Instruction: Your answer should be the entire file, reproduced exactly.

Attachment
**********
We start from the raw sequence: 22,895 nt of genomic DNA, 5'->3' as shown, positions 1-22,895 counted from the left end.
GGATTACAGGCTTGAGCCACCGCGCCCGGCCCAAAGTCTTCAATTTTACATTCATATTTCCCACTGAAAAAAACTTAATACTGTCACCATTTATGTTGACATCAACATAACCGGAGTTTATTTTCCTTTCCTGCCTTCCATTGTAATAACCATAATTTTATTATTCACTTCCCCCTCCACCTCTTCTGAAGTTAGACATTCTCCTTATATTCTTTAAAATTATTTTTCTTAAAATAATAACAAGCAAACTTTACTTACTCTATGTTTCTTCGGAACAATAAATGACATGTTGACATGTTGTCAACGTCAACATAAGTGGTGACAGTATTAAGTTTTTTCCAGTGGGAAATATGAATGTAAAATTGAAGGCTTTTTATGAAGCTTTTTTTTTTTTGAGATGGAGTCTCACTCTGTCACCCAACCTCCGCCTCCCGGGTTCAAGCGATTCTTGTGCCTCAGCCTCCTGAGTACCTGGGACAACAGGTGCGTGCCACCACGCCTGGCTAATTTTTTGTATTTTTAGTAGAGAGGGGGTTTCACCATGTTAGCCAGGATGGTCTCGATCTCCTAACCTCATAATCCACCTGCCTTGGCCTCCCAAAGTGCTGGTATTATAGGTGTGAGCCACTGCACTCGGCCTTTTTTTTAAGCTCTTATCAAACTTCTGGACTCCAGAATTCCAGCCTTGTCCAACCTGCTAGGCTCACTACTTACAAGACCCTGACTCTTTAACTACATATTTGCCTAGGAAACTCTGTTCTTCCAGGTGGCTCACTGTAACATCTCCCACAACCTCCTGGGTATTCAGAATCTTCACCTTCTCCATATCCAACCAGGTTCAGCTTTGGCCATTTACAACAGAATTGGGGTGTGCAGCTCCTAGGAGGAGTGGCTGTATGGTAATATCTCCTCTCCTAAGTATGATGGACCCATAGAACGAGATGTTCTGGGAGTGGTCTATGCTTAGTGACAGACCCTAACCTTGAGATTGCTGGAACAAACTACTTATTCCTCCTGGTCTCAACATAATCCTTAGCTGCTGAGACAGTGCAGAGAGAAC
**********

We start from the raw sequence: 22,895 nt of genomic DNA, 5'->3' as shown, positions 1-22,895 counted from the left end.
GGATTACAGGCTTGAGCCACCGCGCCCGGCCCAAAGTCTTCAATTTTACATTCATATTTCCCACTGAAAAAAACTTAATACTGTCACCATTTATGTTGACATCAACATAACCGGAGTTTATTTTCCTTTCCTGCCTTCCATTGTAATAACCATAATTTTATTATTCACTTCCCCCTCCACCTCTTCTGAAGTTAGACATTCTCCTTATATTCTTTAAAATTATTTTTCTTAAAATAATAACAAGCAAACTTTACTTACTCTATGTTTCTTCGGAACAATAAATGACATGTTGACATGTTGTCAACGTCAACATAAGTGGTGACAGTATTAAGTTTTTTCCAGTGGGAAATATGAATGTAAAATTGAAGGCTTTTTATGAAGCTTTTTTTTTTTTGAGATGGAGTCTCACTCTGTCACCCAACCTCCGCCTCCCGGGTTCAAGCGATTCTTGTGCCTCAGCCTCCTGAGTACCTGGGACAACAGGTGCGTGCCACCACGCCTGGCTAATTTTTTGTATTTTTAGTAGAGAGGGGGTTTCACCATGTTAGCCAGGATGGTCTCGATCTCCTAACCTCATAATCCACCTGCCTTGGCCTCCCAAAGTGCTGGTATTATAGGTGTGAGCCACTGCACTCGGCCTTTTTTTTAAGCTCTTATCAAACTTCTGGACTCCAGAATTCCAGCCTTGTCCAACCTGCTAGGCTCACTACTTACAAGACCCTGACTCTTTAACTACATATTTGCCTAGGAAACTCTGTTCTTCCAGGTGGCTCACTGTAACATCTCCCACAACCTCCTGGGTATTCAGAATCTTCACCTTCTCCATATCCAACCAGGTTCAGCTTTGGCCATTTACAACAGAATTGGGGTGTGCAGCTCCTAGGAGGAGTGGCTGTATGGTAATATCTCCTCTCCTAAGTATGATGGACCCATAGAACGAGATGTTCTGGGAGTGGTCTATGCTTAGTGACAGACCCTAACCTTGAGATTGCTGGAACAAACTACTTATTCCTCCTGGTCTCAACATAATCCTTAGCTGCTGAGACAGTGCAGAGAGAAC